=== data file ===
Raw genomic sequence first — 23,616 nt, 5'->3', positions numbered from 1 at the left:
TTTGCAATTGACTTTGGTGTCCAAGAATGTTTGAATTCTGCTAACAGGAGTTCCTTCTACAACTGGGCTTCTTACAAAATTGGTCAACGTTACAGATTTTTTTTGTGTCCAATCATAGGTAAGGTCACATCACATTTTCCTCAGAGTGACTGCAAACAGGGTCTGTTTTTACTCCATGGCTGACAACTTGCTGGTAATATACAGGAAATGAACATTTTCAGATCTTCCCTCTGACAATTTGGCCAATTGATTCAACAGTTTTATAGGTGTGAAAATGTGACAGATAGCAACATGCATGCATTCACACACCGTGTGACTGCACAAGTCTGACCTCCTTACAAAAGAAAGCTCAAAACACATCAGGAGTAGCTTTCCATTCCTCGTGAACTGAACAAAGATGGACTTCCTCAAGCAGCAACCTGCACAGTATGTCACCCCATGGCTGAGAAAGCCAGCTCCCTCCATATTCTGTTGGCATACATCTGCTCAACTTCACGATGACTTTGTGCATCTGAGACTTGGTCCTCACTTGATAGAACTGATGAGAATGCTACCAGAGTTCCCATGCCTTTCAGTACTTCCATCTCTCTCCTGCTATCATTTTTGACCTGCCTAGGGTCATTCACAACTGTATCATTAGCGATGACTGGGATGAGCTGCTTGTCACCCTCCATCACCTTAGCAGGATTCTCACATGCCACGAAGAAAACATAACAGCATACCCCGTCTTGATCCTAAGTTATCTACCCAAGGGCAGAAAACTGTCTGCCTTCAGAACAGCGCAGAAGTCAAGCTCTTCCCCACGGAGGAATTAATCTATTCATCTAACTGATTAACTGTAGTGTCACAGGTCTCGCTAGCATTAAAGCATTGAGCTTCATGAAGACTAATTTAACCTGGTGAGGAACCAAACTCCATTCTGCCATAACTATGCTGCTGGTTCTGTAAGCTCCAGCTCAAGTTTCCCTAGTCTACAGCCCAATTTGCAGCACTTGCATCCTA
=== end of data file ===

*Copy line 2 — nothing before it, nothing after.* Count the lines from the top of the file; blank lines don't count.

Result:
TTTGCAATTGACTTTGGTGTCCAAGAATGTTTGAATTCTGCTAACAGGAGTTCCTTCTACAACTGGGCTTCTTACAAAATTGGTCAACGTTACAGATTTTTTTTGTGTCCAATCATAGGTAAGGTCACATCACATTTTCCTCAGAGTGACTGCAAACAGGGTCTGTTTTTACTCCATGGCTGACAACTTGCTGGTAATATACAGGAAATGAACATTTTCAGATCTTCCCTCTGACAATTTGGCCAATTGATTCAACAGTTTTATAGGTGTGAAAATGTGACAGATAGCAACATGCATGCATTCACACACCGTGTGACTGCACAAGTCTGACCTCCTTACAAAAGAAAGCTCAAAACACATCAGGAGTAGCTTTCCATTCCTCGTGAACTGAACAAAGATGGACTTCCTCAAGCAGCAACCTGCACAGTATGTCACCCCATGGCTGAGAAAGCCAGCTCCCTCCATATTCTGTTGGCATACATCTGCTCAACTTCACGATGACTTTGTGCATCTGAGACTTGGTCCTCACTTGATAGAACTGATGAGAATGCTACCAGAGTTCCCATGCCTTTCAGTACTTCCATCTCTCTCCTGCTATCATTTTTGACCTGCCTAGGGTCATTCACAACTGTATCATTAGCGATGACTGGGATGAGCTGCTTGTCACCCTCCATCACCTTAGCAGGATTCTCACATGCCACGAAGAAAACATAACAGCATACCCCGTCTTGATCCTAAGTTATCTACCCAAGGGCAGAAAACTGTCTGCCTTCAGAACAGCGCAGAAGTCAAGCTCTTCCCCACGGAGGAATTAATCTATTCATCTAACTGATTAACTGTAGTGTCACAGGTCTCGCTAGCATTAAAGCATTGAGCTTCATGAAGACTAATTTAACCTGGTGAGGAACCAAACTCCATTCTGCCATAACTATGCTGCTGGTTCTGTAAGCTCCAGCTCAAGTTTCCCTAGTCTACAGCCCAATTTGCAGCACTTGCATCCTA